Section 26 of the Isle of Man Companies Act 1992, which came into force on December 1 1992, enables the court, where a person's conduct is said to be unfit, to disqualify that person from being:
- a director or secretary of a company;
- a liquidator of a company;
- a receiver or manager of a company's property; or
- in any way, whether directly or indirectly, concerned in the promotion, formation or management of a company.
These are known as disqualification orders.
The statutory power for disqualification orders has existed for some years, but only within the last couple of years have applications seeking disqualification orders come before the courts in the Isle of Man. The applicant for such orders is the Financial Supervision Commission.
While comparisons can be drawn between Section 26 and disqualification under English law (flowing initially from the English Company Directors Disqualification Act 1986 and subsequent consolidations of this legislation with English company law), a number of important distinctions exist between the English and Manx statutes. In particular, the issuing of disqualification orders is entirely within the discretion of the Manx court, even in situations where the conduct complained of is considered by the court to be such as to make that person unfit.
Section 26(3) of the 1992 act sets out certain matters to which a court may have regard in considering whether a person is unfit. The emphasis once more is discretionary, underlining the court's ability to have regard to whether a person has:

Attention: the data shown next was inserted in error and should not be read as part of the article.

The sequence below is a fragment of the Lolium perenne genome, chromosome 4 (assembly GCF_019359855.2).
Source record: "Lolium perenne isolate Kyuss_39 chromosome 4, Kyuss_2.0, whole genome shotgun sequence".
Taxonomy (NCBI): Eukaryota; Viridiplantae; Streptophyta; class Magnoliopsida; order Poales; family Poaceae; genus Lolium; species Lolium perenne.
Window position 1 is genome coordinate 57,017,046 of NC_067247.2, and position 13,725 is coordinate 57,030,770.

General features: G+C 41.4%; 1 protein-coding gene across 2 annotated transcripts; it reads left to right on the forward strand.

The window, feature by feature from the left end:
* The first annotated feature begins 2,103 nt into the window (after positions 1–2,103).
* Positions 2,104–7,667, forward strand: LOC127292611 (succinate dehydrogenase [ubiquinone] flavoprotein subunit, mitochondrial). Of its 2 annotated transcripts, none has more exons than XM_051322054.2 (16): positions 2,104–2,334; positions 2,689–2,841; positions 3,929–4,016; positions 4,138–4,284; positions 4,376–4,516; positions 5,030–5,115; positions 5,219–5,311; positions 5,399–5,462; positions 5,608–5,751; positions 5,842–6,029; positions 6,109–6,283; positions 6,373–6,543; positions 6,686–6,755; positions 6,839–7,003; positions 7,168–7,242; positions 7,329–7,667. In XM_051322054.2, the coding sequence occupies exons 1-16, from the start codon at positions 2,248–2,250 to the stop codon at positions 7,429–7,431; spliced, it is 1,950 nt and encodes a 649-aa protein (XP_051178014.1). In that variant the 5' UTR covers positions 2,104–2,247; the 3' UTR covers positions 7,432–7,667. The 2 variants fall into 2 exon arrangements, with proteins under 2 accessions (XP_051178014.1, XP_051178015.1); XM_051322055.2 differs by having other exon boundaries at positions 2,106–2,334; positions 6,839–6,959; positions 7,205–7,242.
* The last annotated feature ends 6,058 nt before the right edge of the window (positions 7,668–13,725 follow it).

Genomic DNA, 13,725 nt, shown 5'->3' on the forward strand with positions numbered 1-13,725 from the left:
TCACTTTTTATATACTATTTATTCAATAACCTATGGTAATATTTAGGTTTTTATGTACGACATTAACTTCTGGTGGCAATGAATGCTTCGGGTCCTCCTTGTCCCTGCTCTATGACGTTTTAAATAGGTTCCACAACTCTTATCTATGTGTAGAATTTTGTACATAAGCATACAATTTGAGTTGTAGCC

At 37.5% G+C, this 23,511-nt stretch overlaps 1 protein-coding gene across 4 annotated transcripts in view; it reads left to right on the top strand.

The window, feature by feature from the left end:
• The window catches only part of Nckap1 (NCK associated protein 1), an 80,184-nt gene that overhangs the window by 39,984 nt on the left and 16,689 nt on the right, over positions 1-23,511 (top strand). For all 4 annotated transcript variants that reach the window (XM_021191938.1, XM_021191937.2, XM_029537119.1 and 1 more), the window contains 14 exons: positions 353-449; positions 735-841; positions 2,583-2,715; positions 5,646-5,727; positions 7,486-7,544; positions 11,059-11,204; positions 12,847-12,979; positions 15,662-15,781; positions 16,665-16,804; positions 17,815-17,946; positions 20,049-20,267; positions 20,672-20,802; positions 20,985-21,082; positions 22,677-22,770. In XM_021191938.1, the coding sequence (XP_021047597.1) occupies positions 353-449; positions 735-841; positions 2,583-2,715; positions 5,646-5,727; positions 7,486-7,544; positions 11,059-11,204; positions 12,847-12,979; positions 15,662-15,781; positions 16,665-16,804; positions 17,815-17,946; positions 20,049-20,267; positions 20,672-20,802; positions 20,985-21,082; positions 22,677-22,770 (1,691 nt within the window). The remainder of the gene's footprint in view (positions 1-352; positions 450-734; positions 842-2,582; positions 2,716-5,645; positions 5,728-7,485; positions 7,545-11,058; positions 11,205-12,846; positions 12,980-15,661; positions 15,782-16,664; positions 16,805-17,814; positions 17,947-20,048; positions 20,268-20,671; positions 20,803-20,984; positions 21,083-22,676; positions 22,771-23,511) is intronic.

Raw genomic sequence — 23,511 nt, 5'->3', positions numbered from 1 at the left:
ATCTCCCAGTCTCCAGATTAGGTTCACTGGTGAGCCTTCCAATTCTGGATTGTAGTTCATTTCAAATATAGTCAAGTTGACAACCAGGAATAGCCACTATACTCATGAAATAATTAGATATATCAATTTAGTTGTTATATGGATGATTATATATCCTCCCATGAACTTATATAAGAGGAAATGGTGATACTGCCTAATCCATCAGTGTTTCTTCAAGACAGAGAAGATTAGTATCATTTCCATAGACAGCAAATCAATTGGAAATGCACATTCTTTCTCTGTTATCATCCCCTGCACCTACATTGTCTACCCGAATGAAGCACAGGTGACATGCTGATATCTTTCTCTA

- been convicted of an offence which involves dishonesty;
- been convicted in the last 25 years of three more offences under the Isle of Man Companies Legislation or legislation having equivalent effect in a country or territory outside the Isle of Man;
- been convicted of any offence under the Prevention of Fraud (Investment) Act 1968 or under a number of other banking and investment/insurance related statutes in the island, or under equivalent statutes having effect in a country or territory outside the Isle of Man; or
- failed to comply with a court order to rectify a default in relation to the Isle of Man Companies Act.
The court's discretion when considering all relevant conduct was made clear by Deemster Kerruish in the judgment in In Re Brooks, delivered on November 11 1999. In interpreting the relevant provisions of the 1992 act the deemster expressed the view that Section 26 is clear: "It entitles the court without limit to consider the complete history of a person's conduct when determining whether or not to grant a disqualification order".
In more recent cases, including an appeal decision earlier this year, this approach has been approved, as has the application of the civil standard of proof to such proceedings (although it has been said that the evidence must be cogent bearing in mind the serious consequences of such proceedings). The impact of disqualification orders has, quite properly, been described as draconian and the penalties as quasi-criminal: the effect upon the reputation and livelihood of a disqualified director will often be severe, not only throughout the period of disqualification but beyond.
It will be interesting to await the impact of human rights legislation on proceedings of this type, both in the Isle of Man and elsewhere.
For further information on this topic please contact Christopher Arrowsmith at Simcocks by telephone (+44 1624 690300) or by fax (+44 1624 690349) or by e-mail ([email protected]).
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